The first time I had thought about security and privacy beyond skimming the paranoid rustlings of people on internet forums was when a team and I won an AT&T case competition with the issue of using Big Data pitching an idea similar to something that the company actually rolled out within months of the end of the competition. Link to the Prezi we presented, names removed.
We were pretty proud of ourselves, generally ignoring our fellow peers when they made the case that the bulk of our idea was nothing less than an illusory tactic. The ones that tried to come up with cloud solutions and more technical advancements were especially miffed that what won that competition was essentially a huge marketing campaign, though as a marketing major, all I can really say about that is “well, they bought it.” Read More
Damian Allsop’s Water Chocolates
Having used and shaped chocolate in the past, this is intriguing to me because water was usually the bane of my existence. I can’t even imagine what the process would be to keep the chocolate from separating into an unappetizing grainy mess. It’s apparently about 10% less fat than regular chocolate, and I believe the chocolatiers when they say the process makes eating the chocolate a lot more of a pure chocolate taste experience. I wonder if it’s genuinely creamy, or if it’s more of a hard candy texture. Obviously, I really, really want to try it ;D
I was also looking into some Latino literature and was thinking I would start reading Like Water for Chocolate by Laura Esquivel. Defying preset roles and destinies, growing the nerve to stand up to crazy people, and expressing oneself through food, complete with recipes? Sounds fantastic. In fact, a lot of Latino literature seems to include something food-related, generally as a mood indicator. I think that this common device, which, don’t get me wrong, is used in a lot of literature in a lot of cultures, is interestingly blatant. It’s very clear what Rebecca’s lime-eating tic in One Hundred Years of Solitude is supposed to indicate (though I’m sure there’s subtext in there that I haven’t yet examined), and Like Water for Chocolate creates a story where for a while, the biggest indicator of Tita’s emotions are her cooking (according to Goodreads, haha.) Antonio in Bless Me, Ultima is picked on for eating traditional Mexican food at school, an obvious indication of the difficulties of trying to stay true to both your roots and your leaves. It’s so clearly intertwined with descriptions of culture, it’s fascinating.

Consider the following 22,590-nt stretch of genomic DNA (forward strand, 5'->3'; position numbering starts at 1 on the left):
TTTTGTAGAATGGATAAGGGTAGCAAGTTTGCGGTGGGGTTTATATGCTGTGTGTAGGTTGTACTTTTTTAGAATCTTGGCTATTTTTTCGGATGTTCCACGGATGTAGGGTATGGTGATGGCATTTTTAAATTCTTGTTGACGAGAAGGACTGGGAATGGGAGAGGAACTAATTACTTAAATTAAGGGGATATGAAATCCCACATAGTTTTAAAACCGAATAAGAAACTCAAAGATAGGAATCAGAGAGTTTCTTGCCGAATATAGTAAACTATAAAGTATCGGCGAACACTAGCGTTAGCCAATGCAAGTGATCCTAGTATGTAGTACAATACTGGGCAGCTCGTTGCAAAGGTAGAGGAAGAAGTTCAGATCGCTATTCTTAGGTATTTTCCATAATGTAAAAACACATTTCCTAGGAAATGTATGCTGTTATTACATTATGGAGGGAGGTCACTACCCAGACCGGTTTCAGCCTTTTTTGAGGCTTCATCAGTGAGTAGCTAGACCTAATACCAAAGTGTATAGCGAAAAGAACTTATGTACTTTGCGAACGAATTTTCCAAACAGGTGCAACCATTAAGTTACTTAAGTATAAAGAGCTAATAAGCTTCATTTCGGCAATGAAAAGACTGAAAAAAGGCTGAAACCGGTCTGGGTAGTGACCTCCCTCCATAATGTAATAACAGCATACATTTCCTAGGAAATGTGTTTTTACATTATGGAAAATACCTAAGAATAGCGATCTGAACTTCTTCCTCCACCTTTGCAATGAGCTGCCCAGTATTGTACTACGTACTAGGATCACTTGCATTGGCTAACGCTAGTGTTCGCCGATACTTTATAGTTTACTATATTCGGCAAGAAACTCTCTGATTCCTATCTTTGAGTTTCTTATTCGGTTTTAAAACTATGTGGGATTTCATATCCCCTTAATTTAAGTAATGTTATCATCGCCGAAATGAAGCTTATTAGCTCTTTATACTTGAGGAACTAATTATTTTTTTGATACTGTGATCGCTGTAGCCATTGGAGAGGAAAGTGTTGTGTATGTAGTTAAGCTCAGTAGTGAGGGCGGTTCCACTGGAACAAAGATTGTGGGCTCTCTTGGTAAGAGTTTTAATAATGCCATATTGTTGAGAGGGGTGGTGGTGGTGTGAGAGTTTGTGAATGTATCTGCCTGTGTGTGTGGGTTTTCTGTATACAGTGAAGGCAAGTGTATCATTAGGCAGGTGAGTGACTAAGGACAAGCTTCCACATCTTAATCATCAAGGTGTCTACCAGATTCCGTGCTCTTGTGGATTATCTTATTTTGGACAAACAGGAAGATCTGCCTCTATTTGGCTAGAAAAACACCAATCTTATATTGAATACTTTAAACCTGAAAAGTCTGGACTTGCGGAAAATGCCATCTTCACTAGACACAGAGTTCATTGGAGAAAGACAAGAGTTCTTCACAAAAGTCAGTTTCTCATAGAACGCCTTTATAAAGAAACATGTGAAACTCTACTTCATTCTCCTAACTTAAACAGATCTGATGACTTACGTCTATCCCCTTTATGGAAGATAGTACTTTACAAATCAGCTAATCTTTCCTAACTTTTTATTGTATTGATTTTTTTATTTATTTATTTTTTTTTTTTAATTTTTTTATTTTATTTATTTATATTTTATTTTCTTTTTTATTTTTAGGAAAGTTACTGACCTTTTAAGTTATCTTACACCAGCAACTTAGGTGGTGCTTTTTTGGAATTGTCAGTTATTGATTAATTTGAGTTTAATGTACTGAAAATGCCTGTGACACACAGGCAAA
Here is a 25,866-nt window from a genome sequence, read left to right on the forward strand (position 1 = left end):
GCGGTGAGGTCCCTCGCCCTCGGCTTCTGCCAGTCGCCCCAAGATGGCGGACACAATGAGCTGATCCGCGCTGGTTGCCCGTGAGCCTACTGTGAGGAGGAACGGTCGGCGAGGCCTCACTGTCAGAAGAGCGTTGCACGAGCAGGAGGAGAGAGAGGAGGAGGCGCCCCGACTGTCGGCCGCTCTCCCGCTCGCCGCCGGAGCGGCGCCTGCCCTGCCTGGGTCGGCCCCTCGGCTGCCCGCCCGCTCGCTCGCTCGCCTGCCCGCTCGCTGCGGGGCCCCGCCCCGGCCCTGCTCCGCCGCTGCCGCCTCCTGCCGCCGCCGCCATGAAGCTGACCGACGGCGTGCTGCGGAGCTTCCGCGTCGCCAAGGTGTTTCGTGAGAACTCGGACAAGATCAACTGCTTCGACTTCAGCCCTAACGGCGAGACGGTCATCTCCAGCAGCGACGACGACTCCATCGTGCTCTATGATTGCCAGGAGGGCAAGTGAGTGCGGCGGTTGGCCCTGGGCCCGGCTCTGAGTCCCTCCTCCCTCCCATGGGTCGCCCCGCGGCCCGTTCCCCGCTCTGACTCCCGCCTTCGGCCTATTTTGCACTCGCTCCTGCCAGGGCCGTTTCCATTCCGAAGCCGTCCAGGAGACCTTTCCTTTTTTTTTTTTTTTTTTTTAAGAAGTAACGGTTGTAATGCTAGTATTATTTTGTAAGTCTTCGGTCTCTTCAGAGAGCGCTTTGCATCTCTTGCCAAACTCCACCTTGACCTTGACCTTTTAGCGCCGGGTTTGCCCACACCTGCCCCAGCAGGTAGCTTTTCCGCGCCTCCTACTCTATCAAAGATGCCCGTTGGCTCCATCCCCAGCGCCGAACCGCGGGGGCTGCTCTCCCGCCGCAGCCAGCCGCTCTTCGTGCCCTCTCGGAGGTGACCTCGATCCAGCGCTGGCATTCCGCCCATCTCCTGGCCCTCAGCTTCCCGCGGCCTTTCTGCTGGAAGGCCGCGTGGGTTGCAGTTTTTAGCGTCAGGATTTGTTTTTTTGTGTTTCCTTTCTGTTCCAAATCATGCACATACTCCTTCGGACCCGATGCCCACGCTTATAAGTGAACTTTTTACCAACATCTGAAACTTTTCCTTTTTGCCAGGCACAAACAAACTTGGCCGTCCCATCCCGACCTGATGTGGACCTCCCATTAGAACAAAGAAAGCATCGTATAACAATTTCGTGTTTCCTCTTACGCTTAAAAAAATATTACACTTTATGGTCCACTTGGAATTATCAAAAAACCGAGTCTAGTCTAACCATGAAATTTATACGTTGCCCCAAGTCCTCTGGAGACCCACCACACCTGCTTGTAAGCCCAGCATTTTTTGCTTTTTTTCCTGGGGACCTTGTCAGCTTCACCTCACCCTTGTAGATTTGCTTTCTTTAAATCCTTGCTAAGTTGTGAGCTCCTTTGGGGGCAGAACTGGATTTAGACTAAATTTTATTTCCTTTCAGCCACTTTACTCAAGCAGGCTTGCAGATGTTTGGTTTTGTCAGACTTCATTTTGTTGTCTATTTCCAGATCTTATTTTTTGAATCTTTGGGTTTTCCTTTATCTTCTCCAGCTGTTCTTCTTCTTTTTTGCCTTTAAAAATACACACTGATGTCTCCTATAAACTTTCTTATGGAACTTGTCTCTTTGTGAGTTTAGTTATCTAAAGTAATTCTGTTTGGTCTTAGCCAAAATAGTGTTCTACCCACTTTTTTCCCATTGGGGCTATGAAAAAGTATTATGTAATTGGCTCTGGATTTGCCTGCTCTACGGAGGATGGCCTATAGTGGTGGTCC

And of course, we return to modernity: chocolate chicken.
Unfortunately, it’s on the other side of the country, so I guess I’ll build up my Type 2 Diabetes some other way. Sigh.